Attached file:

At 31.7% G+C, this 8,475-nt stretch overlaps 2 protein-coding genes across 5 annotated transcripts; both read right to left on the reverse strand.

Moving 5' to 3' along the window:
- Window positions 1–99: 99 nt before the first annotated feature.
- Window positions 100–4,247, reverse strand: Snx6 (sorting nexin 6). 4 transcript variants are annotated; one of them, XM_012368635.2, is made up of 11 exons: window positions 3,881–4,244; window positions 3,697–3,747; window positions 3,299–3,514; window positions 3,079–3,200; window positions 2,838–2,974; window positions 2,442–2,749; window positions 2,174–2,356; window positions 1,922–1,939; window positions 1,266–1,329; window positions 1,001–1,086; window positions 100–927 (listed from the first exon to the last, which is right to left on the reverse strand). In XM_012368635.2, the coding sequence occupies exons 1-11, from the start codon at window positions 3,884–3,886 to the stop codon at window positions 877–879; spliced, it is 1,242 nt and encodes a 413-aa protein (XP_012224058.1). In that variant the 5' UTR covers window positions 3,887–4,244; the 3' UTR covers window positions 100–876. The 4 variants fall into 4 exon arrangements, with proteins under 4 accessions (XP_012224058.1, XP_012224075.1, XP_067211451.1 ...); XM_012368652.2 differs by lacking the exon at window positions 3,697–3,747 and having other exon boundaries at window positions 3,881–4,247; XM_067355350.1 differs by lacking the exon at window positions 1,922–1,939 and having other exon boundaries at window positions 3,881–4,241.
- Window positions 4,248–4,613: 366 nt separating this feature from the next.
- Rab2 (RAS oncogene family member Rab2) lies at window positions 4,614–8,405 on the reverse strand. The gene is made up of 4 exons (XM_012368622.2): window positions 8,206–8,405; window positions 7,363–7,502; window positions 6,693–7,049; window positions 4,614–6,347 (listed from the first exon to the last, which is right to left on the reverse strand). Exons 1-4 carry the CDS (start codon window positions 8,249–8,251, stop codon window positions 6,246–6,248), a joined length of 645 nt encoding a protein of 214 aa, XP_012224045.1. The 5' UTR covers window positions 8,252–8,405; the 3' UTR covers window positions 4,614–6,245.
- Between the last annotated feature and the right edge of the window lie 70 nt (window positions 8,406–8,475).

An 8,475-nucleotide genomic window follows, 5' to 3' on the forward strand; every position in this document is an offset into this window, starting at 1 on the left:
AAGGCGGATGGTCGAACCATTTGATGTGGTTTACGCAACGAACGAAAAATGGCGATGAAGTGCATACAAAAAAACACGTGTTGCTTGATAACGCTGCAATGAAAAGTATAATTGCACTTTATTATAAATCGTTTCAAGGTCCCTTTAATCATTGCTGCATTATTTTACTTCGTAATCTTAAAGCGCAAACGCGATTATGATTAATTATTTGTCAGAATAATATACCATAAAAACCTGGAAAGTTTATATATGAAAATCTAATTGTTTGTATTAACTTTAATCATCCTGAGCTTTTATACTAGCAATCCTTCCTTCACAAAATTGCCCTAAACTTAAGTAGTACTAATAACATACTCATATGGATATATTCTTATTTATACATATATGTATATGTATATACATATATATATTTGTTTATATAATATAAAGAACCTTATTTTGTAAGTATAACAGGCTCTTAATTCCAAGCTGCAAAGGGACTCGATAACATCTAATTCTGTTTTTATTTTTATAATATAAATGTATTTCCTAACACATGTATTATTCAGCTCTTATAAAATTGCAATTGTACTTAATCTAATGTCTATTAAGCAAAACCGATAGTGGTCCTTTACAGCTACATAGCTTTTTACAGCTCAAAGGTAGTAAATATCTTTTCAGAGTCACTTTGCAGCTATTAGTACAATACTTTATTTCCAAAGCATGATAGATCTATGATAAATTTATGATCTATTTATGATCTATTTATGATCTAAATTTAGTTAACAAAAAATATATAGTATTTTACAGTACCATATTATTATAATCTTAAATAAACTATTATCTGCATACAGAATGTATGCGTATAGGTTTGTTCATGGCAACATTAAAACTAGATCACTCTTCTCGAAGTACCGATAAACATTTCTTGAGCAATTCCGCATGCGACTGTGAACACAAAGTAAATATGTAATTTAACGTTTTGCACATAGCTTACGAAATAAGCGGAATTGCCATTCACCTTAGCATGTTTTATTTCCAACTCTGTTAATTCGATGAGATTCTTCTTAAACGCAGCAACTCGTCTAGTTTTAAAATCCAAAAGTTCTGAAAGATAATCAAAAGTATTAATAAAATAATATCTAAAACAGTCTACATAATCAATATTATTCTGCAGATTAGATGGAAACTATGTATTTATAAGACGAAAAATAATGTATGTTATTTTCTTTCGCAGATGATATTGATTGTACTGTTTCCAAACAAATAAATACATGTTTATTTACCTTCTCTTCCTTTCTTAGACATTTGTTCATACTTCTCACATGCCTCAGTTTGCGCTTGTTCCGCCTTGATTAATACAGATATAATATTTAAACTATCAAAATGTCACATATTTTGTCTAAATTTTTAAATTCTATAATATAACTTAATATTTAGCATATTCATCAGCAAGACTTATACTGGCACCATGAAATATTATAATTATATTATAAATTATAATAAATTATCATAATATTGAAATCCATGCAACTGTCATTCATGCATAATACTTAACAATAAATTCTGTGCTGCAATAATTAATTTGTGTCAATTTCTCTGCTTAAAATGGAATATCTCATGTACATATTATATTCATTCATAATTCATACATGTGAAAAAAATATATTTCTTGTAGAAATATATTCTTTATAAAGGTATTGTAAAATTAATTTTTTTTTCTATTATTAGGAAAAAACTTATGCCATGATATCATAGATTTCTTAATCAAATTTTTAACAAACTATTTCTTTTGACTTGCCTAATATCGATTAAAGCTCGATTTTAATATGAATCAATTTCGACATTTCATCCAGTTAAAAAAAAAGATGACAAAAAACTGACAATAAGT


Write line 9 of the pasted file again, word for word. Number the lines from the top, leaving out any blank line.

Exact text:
AAGGCGGATGGTCGAACCATTTGATGTGGTTTACGCAACGAACGAAAAATGGCGATGAAGTGCATACAAAAAAACACGTGTTGCTTGATAACGCTGCAATGAAAAGTATAATTGCACTTTATTATAAATCGTTTCAAGGTCCCTTTAATCATTGCTGCATTATTTTACTTCGTAATCTTAAAGCGCAAACGCGATTATGATTAATTATTTGTCAGAATAATATACCATAAAAACCTGGAAAGTTTATATATGAAAATCTAATTGTTTGTATTAACTTTAATCATCCTGAGCTTTTATACTAGCAATCCTTCCTTCACAAAATTGCCCTAAACTTAAGTAGTACTAATAACATACTCATATGGATATATTCTTATTTATACATATATGTATATGTATATACATATATATATTTGTTTATATAATATAAAGAACCTTATTTTGTAAGTATAACAGGCTCTTAATTCCAAGCTGCAAAGGGACTCGATAACATCTAATTCTGTTTTTATTTTTATAATATAAATGTATTTCCTAACACATGTATTATTCAGCTCTTATAAAATTGCAATTGTACTTAATCTAATGTCTATTAAGCAAAACCGATAGTGGTCCTTTACAGCTACATAGCTTTTTACAGCTCAAAGGTAGTAAATATCTTTTCAGAGTCACTTTGCAGCTATTAGTACAATACTTTATTTCCAAAGCATGATAGATCTATGATAAATTTATGATCTATTTATGATCTATTTATGATCTAAATTTAGTTAACAAAAAATATATAGTATTTTACAGTACCATATTATTATAATCTTAAATAAACTATTATCTGCATACAGAATGTATGCGTATAGGTTTGTTCATGGCAACATTAAAACTAGATCACTCTTCTCGAAGTACCGATAAACATTTCTTGAGCAATTCCGCATGCGACTGTGAACACAAAGTAAATATGTAATTTAACGTTTTGCACATAGCTTACGAAATAAGCGGAATTGCCATTCACCTTAGCATGTTTTATTTCCAACTCTGTTAATTCGATGAGATTCTTCTTAAACGCAGCAACTCGTCTAGTTTTAAAATCCAAAAGTTCTGAAAGATAATCAAAAGTATTAATAAAATAATATCTAAAACAGTCTACATAATCAATATTATTCTGCAGATTAGATGGAAACTATGTATTTATAAGACGAAAAATAATGTATGTTATTTTCTTTCGCAGATGATATTGATTGTACTGTTTCCAAACAAATAAATACATGTTTATTTACCTTCTCTTCCTTTCTTAGACATTTGTTCATACTTCTCACATGCCTCAGTTTGCGCTTGTTCCGCCTTGATTAATACAGATATAATATTTAAACTATCAAAATGTCACATATTTTGTCTAAATTTTTAAATTCTATAATATAACTTAATATTTAGCATATTCATCAGCAAGACTTATACTGGCACCATGAAATATTATAATTATATTATAAATTATAATAAATTATCATAATATTGAAATCCATGCAACTGTCATTCATGCATAATACTTAACAATAAATTCTGTGCTGCAATAATTAATTTGTGTCAATTTCTCTGCTTAAAATGGAATATCTCATGTACATATTATATTCATTCATAATTCATACATGTGAAAAAAATATATTTCTTGTAGAAATATATTCTTTATAAAGGTATTGTAAAATTAATTTTTTTTTCTATTATTAGGAAAAAACTTATGCCATGATATCATAGATTTCTTAATCAAATTTTTAACAAACTATTTCTTTTGACTTGCCTAATATCGATTAAAGCTCGATTTTAATATGAATCAATTTCGACATTTCATCCAGTTAAAAAAAAAGATGACAAAAAACTGACAATAAGT